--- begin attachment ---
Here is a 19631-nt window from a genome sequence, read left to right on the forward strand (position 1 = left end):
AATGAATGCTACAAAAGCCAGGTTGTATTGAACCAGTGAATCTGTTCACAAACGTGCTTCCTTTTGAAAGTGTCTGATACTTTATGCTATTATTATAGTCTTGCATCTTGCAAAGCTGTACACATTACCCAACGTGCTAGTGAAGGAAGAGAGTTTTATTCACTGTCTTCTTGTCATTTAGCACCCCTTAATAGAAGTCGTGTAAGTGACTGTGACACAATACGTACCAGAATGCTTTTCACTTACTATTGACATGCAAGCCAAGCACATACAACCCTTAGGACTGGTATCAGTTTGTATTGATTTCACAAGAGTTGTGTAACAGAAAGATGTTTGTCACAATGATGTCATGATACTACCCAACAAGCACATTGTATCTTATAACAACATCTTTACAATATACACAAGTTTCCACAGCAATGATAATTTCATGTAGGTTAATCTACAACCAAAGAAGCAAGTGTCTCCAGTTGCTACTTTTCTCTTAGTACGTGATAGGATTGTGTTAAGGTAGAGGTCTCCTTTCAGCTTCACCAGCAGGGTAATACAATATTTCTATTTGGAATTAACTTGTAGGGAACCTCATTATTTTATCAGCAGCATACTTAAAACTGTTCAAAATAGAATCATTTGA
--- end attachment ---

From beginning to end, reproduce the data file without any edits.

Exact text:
Here is a 19631-nt window from a genome sequence, read left to right on the forward strand (position 1 = left end):
AATGAATGCTACAAAAGCCAGGTTGTATTGAACCAGTGAATCTGTTCACAAACGTGCTTCCTTTTGAAAGTGTCTGATACTTTATGCTATTATTATAGTCTTGCATCTTGCAAAGCTGTACACATTACCCAACGTGCTAGTGAAGGAAGAGAGTTTTATTCACTGTCTTCTTGTCATTTAGCACCCCTTAATAGAAGTCGTGTAAGTGACTGTGACACAATACGTACCAGAATGCTTTTCACTTACTATTGACATGCAAGCCAAGCACATACAACCCTTAGGACTGGTATCAGTTTGTATTGATTTCACAAGAGTTGTGTAACAGAAAGATGTTTGTCACAATGATGTCATGATACTACCCAACAAGCACATTGTATCTTATAACAACATCTTTACAATATACACAAGTTTCCACAGCAATGATAATTTCATGTAGGTTAATCTACAACCAAAGAAGCAAGTGTCTCCAGTTGCTACTTTTCTCTTAGTACGTGATAGGATTGTGTTAAGGTAGAGGTCTCCTTTCAGCTTCACCAGCAGGGTAATACAATATTTCTATTTGGAATTAACTTGTAGGGAACCTCATTATTTTATCAGCAGCATACTTAAAACTGTTCAAAATAGAATCATTTGA